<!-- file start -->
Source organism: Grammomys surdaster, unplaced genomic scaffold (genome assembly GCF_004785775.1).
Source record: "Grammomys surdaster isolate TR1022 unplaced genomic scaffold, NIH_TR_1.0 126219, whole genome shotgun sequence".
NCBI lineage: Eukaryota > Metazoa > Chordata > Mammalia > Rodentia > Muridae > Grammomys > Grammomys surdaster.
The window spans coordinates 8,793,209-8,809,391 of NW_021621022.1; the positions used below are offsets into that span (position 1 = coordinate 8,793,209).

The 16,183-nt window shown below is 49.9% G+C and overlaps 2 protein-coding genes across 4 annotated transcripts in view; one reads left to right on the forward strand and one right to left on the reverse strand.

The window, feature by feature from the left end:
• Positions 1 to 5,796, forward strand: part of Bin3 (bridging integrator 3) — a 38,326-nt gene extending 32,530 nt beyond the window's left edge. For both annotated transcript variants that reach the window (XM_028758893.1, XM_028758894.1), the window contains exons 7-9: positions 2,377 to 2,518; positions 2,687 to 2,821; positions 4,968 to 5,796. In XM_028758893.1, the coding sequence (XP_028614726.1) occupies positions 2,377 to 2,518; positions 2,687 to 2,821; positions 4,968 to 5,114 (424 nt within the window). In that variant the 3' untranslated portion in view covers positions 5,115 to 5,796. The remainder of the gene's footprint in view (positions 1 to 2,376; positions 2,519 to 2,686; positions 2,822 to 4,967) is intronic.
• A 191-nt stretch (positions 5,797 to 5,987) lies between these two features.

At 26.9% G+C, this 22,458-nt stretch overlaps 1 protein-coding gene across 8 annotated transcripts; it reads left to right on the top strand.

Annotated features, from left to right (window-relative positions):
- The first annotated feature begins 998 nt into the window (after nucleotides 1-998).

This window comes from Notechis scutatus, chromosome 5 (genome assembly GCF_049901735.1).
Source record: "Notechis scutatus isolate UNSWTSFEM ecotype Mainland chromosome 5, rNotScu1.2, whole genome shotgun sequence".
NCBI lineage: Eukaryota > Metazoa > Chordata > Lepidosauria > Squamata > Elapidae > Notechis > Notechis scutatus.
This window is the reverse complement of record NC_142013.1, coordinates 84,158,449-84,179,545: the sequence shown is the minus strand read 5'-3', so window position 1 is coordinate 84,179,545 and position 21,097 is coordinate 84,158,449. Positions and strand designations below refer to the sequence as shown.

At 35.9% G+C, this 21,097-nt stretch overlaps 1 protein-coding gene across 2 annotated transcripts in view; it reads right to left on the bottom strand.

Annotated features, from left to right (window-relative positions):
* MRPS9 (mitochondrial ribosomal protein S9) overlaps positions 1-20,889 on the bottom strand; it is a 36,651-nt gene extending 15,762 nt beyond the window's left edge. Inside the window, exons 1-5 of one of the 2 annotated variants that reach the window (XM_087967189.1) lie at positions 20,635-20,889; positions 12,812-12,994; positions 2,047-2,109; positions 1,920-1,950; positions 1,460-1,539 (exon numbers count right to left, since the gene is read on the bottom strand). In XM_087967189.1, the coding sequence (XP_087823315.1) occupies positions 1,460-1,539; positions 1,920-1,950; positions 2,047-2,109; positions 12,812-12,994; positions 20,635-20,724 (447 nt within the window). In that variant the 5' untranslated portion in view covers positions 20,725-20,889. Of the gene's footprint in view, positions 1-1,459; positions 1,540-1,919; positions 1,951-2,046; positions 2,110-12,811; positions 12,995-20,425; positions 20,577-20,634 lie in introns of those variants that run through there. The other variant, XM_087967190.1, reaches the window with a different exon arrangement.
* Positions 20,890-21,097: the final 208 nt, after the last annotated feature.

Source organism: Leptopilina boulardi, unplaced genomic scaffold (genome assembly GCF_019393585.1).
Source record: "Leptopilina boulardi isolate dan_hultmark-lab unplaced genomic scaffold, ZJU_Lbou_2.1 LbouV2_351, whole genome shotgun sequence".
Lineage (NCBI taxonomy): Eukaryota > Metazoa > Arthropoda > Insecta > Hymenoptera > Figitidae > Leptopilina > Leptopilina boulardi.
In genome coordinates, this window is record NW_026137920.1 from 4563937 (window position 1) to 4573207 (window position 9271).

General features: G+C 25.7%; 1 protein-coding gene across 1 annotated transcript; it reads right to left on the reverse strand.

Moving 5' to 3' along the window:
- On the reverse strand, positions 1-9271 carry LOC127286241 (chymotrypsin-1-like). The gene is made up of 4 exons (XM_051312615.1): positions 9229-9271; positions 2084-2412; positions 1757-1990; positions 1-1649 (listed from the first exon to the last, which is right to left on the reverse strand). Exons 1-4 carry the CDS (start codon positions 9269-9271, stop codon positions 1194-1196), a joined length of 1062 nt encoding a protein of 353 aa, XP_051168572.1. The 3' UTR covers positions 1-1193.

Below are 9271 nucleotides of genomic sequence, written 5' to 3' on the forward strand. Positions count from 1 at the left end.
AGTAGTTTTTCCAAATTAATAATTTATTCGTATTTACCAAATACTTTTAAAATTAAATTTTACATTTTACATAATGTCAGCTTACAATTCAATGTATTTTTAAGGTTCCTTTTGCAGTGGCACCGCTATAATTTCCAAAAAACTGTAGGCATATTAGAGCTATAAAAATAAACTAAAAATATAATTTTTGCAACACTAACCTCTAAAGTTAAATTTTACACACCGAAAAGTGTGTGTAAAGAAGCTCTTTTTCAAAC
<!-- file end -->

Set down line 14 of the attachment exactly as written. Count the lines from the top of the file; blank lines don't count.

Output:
NCBI lineage: Eukaryota > Metazoa > Chordata > Lepidosauria > Squamata > Elapidae > Notechis > Notechis scutatus.